Investigative visits with some gung-ho rose-lovers, who reveal their methods, motivation and super-competitive ways.
Scott, a journalist and rose-grower in Portland, Maine, treks cross-country from her hometown to various sunny spots in California, stopping at the homes of numerous rose experts to find out why the flowers enthrall these cheerful, hardworking, deeply committed people. The rosarians (knowledgeable growers of roses) she meets are mostly male and mostly well-off—they need to be able to afford the space and paraphernalia necessary to keep the flowers flourishing. They’re also competitive by nature, and not just about roses: Rachel Hunter, of Temecula, Calif., once ranked third in a national typing contest. But the main focus of the rosarians’ obsessive competitiveness are the three national shows hosted annually by the American Rose Society (ARS); the chapter entitled “Judgment Hour” chronicles the results of the ARS Spring Show in San Diego. Only hybrid teas, Scott learns, can win the top awards of Queen, King, Princess and Best of Show, though thousands of varieties exist within 35 classes or categories of roses. The typical rosarian, she discovers, employs an armada of chemical weapons to keep the flowers in peak bloom and bugs and diseases at bay; the president of the World Federation of Rose Societies is actually a semi-retired forensic chemist and toxicology specialist. Chapters on “Rose Sex” (i.e., hybridizing) and the cultivation of antique rose varieties (“The Heady Scent of History”) are especially interesting. Along the way, Scott offers some fascinating bits of historical trivia: The Minoans of Crete first painted roses; the Romans were crazy about them; and French Empress Josephine so delighted in the flowers that she even managed to save many species from extinction at her estate at Malmaison.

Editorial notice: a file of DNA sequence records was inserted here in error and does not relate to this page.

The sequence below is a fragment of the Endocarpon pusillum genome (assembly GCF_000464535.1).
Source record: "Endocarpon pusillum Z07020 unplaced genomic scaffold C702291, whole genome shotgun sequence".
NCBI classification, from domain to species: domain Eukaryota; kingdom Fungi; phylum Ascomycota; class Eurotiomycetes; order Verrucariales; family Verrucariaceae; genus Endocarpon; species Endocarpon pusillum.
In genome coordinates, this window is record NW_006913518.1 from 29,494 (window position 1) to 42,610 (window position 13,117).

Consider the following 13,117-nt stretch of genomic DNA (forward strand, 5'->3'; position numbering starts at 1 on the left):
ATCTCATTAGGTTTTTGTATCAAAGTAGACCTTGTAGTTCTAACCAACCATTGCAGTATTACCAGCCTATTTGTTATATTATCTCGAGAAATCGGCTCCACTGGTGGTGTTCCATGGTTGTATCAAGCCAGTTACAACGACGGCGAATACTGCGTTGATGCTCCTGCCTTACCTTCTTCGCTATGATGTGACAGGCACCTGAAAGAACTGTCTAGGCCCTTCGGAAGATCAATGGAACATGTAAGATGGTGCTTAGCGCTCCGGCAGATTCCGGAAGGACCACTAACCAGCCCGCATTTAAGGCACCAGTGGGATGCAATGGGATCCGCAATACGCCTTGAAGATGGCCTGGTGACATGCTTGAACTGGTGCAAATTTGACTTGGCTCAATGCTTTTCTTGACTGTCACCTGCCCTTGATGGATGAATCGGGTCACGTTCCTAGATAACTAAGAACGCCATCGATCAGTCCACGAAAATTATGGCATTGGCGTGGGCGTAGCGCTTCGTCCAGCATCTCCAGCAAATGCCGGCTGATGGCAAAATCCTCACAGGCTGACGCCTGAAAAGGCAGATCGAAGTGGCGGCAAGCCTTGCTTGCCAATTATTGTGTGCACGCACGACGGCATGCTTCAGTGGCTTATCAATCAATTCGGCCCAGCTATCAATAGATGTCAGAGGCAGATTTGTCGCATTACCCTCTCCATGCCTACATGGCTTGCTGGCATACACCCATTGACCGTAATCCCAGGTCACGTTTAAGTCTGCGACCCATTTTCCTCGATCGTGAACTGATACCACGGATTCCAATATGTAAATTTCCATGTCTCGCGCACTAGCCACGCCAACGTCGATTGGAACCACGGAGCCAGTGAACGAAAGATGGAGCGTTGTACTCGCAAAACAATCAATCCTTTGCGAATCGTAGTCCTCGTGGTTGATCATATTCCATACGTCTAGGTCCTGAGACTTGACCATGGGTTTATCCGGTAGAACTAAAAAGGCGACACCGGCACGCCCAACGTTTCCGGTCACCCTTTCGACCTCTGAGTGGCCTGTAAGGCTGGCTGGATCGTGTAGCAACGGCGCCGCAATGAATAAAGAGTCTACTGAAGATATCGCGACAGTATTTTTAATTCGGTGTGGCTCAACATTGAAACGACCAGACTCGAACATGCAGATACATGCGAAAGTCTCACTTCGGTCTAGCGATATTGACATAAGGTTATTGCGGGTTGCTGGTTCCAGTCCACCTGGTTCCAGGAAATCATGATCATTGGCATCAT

The laborious agonies of creating beauty, captured in relaxed, anecdotal prose.